Worker Bees and Spider Webs: Preparing Saarinen House

Walking through Saarinen House during the historic house tour season (May 1st – October 31st) visitors expect to see a few things; perfection in architecture, intricacies in woven textiles, beautiful leaded glass, and ingeniously designed furnishings. What visitors miss during the off-season is the buzzing of many “worker bees” laboring over the house’s care. As the Associate Registrar for the Center for Collections and Research, however, I am commissioned with task of caring for the house and preparing it for the public tour season.

Exterior plaque, Saarinen House.  Considered part of the Cranbrook Art Museum, Saarinen House operates as a historic house open to tours from May to October.   The house is interpreted to the 1930s, when the Saarinen family first built and inhabited the home.  Copyright Cranbrook Art Museum/Balthazar Korab.

Exterior plaque, Saarinen House. The house is open from tours between May and October and is interpreted to the period in the 1930s when Eliel and Loja Saarinen built and furnished their home. © Cranbrook Art Museum/Balthazar Korab.

Most of us probably don’t process the amount of work that goes into opening a historic home. I’m guilty of it too. When I tour historic homes, I never think of the preparations that staff endured in order to ensure a positive experience for the visitor. Usually I am in awe of the architecture, interiors, and art. It’s an immense undertaking that should demand respect…or at least a blog post, if you ask me.

Preparing a house is a funny thing, right? Some of us don’t even prepare our own houses for a visit from friends or family. If you are of the unique breed of human that doesn’t clean as often as you should, like me, you probably have socks stuffed in your living room sofa right now!  Eliel and Loja Saarinen (who built and lived in the house from 1930 until Eliel’s death in 1950) didn’t leave us any smelly socks for us to find in their sofa, but I can tell you this, preparing a historic home is more than shaking out socks and two-month-old crumbs from those dirty sofas.

Eliel and Loja Saarinen's living room after it has been thoroughly cleaned and prepared.  Copyright Cranbrook Art Museum/Balthazar Korab.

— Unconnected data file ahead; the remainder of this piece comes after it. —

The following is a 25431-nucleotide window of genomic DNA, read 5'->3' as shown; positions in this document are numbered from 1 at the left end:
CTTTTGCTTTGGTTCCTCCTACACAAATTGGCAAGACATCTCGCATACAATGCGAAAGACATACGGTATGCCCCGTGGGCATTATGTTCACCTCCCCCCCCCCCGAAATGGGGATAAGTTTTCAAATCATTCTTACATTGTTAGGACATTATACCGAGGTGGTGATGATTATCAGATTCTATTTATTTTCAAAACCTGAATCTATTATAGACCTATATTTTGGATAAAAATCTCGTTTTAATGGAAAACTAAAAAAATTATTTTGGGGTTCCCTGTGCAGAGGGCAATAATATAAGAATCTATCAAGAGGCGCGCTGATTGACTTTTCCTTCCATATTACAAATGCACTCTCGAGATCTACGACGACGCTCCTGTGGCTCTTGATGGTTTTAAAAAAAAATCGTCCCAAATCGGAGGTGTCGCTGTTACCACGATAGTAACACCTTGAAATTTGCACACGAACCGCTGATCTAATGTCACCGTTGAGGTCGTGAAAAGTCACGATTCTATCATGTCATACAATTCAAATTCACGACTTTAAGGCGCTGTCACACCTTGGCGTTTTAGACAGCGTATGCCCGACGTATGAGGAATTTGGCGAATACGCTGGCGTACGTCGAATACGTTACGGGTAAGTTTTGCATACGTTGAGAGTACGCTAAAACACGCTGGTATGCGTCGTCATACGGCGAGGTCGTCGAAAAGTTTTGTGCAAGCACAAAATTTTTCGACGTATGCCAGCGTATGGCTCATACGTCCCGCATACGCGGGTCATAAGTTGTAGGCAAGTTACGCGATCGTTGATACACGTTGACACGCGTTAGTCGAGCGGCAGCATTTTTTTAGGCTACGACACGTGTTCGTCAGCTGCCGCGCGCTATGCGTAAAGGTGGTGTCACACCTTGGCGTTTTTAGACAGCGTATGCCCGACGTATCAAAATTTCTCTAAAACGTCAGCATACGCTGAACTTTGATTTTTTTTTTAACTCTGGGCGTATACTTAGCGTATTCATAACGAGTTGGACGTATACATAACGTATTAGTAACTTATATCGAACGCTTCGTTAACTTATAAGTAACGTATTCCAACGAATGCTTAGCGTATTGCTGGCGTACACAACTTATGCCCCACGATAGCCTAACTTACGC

Eliel and Loja Saarinen’s living room after it has been thoroughly cleaned and prepped for tours. © Cranbrook Art Museum/Balthazar Korab.

Opening Saarinen House requires weeks of scheduling and an amazing team of Art Academy graduate students and Art Museum staff to check off all of the items on the “to do” list. Imagine standing on a ladder for two hours while cleaning each 1×1 inch pane of glass in the leaded doors leading outside from what Loja Saarinen dubbed the “Cozy Corner”. It can wear on your patience and your hands, but those doors will sure sparkle! Cleaning textiles also has its own set of challenges. Using a mesh screen and vacuum to suck up all of the dust on the Studio and Living Room rugs require hours and hours and hours of attention, not to mention the hours and hours and hours of vacuuming noises ringing in your ears! And what about spiders? Oh yes, they are there too, weaving their own artistic wonders underneath all of those gorgeous dining room chairs and curtains.

Each 1×1 pane of glass in these doors needs to be cleaned and polished in preparation for tour season at Saarinen House. © Cranbrook Art Museum/Balthazar Korab.

Spiders I can handle, it’s those building preservation issues that really scare me!  A home built in the late 1920s always has its quirks and highlights, especially one designed with the mastery of Eliel Saarinen. Caring for plaster walls, leaded glass, tile, and building implements of the highest quality, however, is a craft in itself. Imagine my horror when plaster starts to flake and chip or when a wooden window sill starts to split. Those issues require more attention, conservation, and time, not to mention a whole other team of artisans and carpenters! So the off-season often ushers in the Saarinen House construction zone as well, with contracted “bees” flying in and out of the home.

So, the next time you tour a historic property, museum, or even your favorite art gallery, consider the team of “worker bees” buzzing about preparing the exhibition or space, and in this case executing all of the preparations necessary to give you a first-hand look as to how one of the greatest American architects lived and worked. And keep in mind that when the dust settles after the tour season, it will take even more work to prepare it for winter’s hibernation! Pretty powerful stuff I’d say.

By Gretchen Sawatzki, Associate Registrar


One thought on “Worker Bees and Spider Webs: Preparing Saarinen House

  1. Hi Gretchen, what a nice story! It is indeed a lot of work. At the moment, my husband and I are restoring an Art Nouveau house back to its former glory. And I have noticed too that when I am working on one floor, the other floors collect spider- and dustwebs ‘as if their lives depended on it’! No way I can keep up with all the dust, all by myself… And that is only the webs!
    Something else I wanted to share with you… I just discovered this: there’s a Dutch company that produces high quality Jugendstil / Arts & Crafts / Art Deco furniture. And they have a series of furniture that I recognised immediately in your picture! The sofa they call ‘Lawrence’ is almost identical to Saarinen’s sofa! What a revelation! I would have never guessed… Here’s their furniture:
    Kind regards from The Netherlands!


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